I’m not an expert and don’t profess to have the answers. I do have basic skills that I believe play as true in most any circumstance. I know, for instance, if I own four properties my personal net worth is higher than if I own three. I understand that if I sell one and spend that money on, say, my everyday bills, I lose value and the revenue that property’s sale generated is gone. Even if the property is in need of repair it increases my net value by owning it. There is always a way to find revenue if your wealth is based in tangibles.
Any financial advisor will tell you selling assets is a last resort, find another way to generate revenue. In the case of a municipality, even its debt has value, even what needs repair has value. In the case of Stony Creek Reservoir, leadership has not even quantified its value in all ways a municipality should, especially in this day and age.
Stony Creek Reservoir is worth much more than the water the town may one day need again. This is not to say its water is not important. Its value is in the ownership of undeveloped wild land and water ways that provide incredibly important habitat for animals, plants and insects. It is a place nearby that is still available to two communities whose health it will benefit for generations to come. To continue to own such a property only increases the value of the town economically and morally. It behooves leadership to have all information about ownership of such a property, including examples of how other municipalities manage and leverage similar assets to increase long term wealth to the town. They should research and compile the findings of their research and gain professional and stakeholder (taxpayer) input before requesting proposals, or in laymen’s terms, listing the property for sale. The responses to the Request for Proposals should not be how they acquire information that informs the decision to sell.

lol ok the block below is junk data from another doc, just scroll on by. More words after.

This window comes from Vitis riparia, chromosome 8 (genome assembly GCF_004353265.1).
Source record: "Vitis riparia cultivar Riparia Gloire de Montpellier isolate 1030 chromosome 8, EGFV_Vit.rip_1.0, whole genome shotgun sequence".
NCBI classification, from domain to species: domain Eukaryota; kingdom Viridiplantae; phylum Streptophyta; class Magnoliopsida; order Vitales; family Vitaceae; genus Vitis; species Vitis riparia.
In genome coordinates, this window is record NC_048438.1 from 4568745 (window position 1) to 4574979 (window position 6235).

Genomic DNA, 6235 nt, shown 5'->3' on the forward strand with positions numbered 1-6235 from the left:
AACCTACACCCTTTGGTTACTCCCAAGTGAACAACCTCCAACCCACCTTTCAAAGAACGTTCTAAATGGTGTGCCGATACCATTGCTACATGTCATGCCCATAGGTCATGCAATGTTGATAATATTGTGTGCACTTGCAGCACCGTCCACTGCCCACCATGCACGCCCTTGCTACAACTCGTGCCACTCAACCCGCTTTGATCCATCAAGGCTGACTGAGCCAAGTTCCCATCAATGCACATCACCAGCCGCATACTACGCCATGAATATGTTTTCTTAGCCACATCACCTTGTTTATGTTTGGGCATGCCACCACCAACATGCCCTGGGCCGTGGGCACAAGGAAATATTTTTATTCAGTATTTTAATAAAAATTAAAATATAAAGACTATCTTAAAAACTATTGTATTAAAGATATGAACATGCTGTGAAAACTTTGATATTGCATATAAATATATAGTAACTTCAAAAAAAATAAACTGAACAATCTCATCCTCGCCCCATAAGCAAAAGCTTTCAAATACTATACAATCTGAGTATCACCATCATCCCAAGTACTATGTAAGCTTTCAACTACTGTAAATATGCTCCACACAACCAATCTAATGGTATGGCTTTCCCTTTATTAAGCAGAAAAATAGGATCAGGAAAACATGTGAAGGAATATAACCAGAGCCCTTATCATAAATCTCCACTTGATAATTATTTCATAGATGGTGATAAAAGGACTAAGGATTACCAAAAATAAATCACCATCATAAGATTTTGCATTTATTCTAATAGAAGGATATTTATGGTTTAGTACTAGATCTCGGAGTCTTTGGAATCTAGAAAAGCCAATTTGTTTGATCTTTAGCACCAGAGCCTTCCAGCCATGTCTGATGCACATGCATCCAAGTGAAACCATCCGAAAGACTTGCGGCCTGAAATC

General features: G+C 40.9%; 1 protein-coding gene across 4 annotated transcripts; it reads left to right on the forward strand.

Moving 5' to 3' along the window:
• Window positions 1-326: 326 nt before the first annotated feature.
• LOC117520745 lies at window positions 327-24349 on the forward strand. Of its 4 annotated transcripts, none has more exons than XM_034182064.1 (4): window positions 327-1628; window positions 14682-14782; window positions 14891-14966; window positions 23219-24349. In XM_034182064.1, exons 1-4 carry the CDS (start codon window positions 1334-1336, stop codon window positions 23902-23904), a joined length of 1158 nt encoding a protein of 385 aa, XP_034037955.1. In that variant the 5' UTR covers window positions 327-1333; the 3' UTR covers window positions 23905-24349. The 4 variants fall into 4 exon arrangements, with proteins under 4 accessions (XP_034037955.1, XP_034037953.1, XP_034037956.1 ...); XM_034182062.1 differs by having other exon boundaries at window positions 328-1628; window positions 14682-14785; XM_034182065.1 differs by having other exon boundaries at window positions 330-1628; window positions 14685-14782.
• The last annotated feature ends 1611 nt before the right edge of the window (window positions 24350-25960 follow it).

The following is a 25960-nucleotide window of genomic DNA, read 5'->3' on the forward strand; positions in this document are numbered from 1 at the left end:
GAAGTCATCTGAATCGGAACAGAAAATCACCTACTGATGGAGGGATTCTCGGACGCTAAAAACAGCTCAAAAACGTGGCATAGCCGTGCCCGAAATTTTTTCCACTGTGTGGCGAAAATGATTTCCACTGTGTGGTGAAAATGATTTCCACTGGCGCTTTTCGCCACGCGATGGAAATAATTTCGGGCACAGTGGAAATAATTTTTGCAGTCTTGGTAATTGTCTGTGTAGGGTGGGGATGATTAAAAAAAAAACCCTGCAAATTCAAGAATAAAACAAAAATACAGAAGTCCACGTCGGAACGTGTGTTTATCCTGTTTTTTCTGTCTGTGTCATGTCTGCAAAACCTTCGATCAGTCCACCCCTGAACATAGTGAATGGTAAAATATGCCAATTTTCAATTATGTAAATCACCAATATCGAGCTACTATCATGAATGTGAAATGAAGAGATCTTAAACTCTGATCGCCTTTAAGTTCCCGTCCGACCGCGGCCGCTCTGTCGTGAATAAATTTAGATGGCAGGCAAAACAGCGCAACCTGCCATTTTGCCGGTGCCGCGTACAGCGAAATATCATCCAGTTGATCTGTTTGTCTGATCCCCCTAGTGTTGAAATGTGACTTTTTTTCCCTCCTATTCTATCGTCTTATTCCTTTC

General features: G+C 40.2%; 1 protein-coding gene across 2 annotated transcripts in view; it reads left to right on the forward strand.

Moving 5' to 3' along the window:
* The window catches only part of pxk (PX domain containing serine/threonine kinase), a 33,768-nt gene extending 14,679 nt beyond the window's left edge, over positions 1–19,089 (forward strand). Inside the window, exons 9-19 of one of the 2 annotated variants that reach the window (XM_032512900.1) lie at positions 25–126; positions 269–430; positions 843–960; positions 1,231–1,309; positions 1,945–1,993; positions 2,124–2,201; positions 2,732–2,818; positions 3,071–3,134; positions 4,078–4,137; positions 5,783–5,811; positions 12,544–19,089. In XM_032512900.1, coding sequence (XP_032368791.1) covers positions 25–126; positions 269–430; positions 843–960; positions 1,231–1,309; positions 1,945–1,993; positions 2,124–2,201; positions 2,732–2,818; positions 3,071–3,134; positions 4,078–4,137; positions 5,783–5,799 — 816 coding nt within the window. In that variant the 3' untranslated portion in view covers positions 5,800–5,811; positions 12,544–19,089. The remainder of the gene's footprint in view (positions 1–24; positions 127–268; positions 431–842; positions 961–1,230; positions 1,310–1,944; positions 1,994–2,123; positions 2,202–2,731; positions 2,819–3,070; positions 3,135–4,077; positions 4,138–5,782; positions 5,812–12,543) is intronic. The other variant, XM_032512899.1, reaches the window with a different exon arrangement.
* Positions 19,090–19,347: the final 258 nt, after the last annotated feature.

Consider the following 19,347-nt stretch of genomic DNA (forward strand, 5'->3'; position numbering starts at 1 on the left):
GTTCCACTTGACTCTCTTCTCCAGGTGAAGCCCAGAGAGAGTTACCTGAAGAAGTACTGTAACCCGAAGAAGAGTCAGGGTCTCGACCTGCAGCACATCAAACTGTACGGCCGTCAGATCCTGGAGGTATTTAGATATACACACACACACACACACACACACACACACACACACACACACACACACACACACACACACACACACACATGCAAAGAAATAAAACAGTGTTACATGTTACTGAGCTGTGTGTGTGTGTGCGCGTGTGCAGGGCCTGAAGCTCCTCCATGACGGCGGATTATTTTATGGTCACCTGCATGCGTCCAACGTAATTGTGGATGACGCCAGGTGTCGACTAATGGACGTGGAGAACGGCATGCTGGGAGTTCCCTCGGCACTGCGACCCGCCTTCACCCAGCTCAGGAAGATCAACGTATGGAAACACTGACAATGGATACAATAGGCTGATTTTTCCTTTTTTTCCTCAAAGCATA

The Town of Colonie has been making investment in the instant, short sighted development of strip malls and one-acre McMansions for so long it seems its lost sight of what actually holds its value, even under the strain of climate change events and the resulting refugee population influx currently pressuring our housing market. An empty strip mall, fractionally filled office building, or industrial complex loses value everyday it sits not at capacity. Regardless, the town still has to maintain its “gifted” infrastructure. It all costs after the first flush of revenue and as it ages the costs expand and revenue decreases.
The current administration held a meeting to “tell” residents why the decision to put an RFP out was made. They made a poor attempt at rationalizing this decision. Don’t get me wrong, the town’s water supply is one of the best. The condition of water in the U.S. is an issue reported on for decades. We are all aware of pollution into our water ways. (Latham Water District Superintendent) John Frazer did a wonderful job at explaining why the reservoir is no longer useful to the mission of the town’s department of water. From my perspective, we should be looking at the long term value of the very few assets like this, left in the Town of Colonie from a much broader perspective before it’s too late.